Young designers turn to romance: Graduate Fashion Week floats on to the catwalk. Roger Tredre reports

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The Independent Online
THE DESIGNERS of the future were on form yesterday on the first day of Graduate Fashion Week, held at the Business Design Centre in Islington, north London.

The vision of fashion for autumn is romantic, judging from the first catwalk show, staged by Ravensbourne College of Design and Communication, London. Long, full skirts and tight little jackets made the strongest silhouette. But the variety and quality of fabrics were the real highlights - from floaty and wafer-thin to coarse, workwear-inspired materials.

Audrey Sweet, a 20-year-old from Cornwall, one of the youngest graduates at the event, showed the most impressive collection: beguiling milkmaids in sweetcorn yellow, quilted coats with haystack prints, full skirts, full-sleeved organdie shirts, and long trailing gilets.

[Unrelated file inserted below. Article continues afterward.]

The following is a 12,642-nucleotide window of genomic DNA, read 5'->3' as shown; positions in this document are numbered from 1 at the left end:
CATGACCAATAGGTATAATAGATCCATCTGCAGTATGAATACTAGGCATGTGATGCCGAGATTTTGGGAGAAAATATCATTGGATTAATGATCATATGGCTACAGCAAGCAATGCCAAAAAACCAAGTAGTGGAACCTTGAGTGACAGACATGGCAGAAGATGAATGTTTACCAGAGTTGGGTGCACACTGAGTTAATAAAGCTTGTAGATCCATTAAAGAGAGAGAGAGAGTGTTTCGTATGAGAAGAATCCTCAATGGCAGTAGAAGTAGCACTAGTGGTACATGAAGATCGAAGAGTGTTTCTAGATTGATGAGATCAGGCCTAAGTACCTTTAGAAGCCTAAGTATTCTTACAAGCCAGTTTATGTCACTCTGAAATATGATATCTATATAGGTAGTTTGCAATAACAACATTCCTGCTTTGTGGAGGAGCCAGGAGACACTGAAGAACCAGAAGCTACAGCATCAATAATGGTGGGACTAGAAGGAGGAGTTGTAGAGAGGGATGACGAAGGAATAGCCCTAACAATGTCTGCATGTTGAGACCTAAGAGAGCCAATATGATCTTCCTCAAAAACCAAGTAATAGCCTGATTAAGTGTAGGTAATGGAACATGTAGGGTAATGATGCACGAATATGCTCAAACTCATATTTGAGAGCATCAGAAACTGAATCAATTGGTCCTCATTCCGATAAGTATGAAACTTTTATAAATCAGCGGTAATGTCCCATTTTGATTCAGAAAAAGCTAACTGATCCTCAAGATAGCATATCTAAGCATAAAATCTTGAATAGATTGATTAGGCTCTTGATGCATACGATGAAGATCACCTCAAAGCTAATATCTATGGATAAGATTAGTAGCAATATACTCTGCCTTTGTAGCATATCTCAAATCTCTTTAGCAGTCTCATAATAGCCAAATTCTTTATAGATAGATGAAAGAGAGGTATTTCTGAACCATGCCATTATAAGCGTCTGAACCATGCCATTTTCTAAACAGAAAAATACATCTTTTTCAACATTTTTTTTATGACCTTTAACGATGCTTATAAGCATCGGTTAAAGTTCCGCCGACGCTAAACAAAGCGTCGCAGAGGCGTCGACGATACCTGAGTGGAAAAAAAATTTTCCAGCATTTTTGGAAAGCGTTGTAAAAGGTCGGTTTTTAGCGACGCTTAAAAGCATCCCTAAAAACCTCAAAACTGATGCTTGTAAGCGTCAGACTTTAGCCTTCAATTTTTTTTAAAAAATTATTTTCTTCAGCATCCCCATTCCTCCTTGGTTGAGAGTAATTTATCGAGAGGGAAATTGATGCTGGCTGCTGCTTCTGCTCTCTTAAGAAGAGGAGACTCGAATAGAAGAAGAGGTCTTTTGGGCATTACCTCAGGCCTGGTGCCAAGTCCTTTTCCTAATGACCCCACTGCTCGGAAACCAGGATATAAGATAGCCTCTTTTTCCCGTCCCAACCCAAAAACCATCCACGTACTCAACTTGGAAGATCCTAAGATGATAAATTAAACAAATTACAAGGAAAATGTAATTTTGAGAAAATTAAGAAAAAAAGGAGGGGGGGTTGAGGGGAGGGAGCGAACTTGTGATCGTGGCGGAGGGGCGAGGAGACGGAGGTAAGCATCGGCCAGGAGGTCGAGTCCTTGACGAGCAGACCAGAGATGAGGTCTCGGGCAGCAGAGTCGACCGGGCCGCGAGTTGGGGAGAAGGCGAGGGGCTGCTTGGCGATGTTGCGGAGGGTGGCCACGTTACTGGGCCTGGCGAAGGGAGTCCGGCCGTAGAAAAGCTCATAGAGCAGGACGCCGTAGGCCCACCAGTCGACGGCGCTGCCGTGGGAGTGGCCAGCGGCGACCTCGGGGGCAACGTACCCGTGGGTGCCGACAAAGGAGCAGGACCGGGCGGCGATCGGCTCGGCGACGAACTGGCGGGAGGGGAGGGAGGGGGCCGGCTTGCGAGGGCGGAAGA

Another name of note was Jozef Carter who showed exquisite printed and shredded fabrics layered over full skirts.

The event, now in its third year, allows students to show their final year collections on the catwalk for would-be employers.

The Business Design Centre is an imaginative venue for fashion shows. The fully fledged designers who show in the under-financed London Fashion Week could take a look at the venue.

The students have had their own financing problems. Jeff Banks, the presenter of BBC TV's Clothes Show and a co-organiser of Graduate Fashion Week, said: 'This was the event that nearly didn't happen. Our sponsor pulled out in January, and it was only the will of the colleges that made it happen.'

Last-minute sponsorship was provided by Mainetti, a Scottish manufacturer of garment hangers.

Thirteen colleges are taking part, including Nottingham Trent University, Southampton Institute of Higher Education, Epsom School of Art and Design, and the University of Northumbria at Newcastle.

Central Saint Martins, south London, and Kingston University, Surrey, which have two of the strongest fashion courses, have chosen to show separately, a decision which will lose them media coverage. Graduates from these colleges, however, are still finding work, particularly abroad with Italian and American companies.

The future is less promising for students completing less high-profile courses: jobs are thin on the ground in the clothing industry.

Fashion, page 23

(Photograph omitted)

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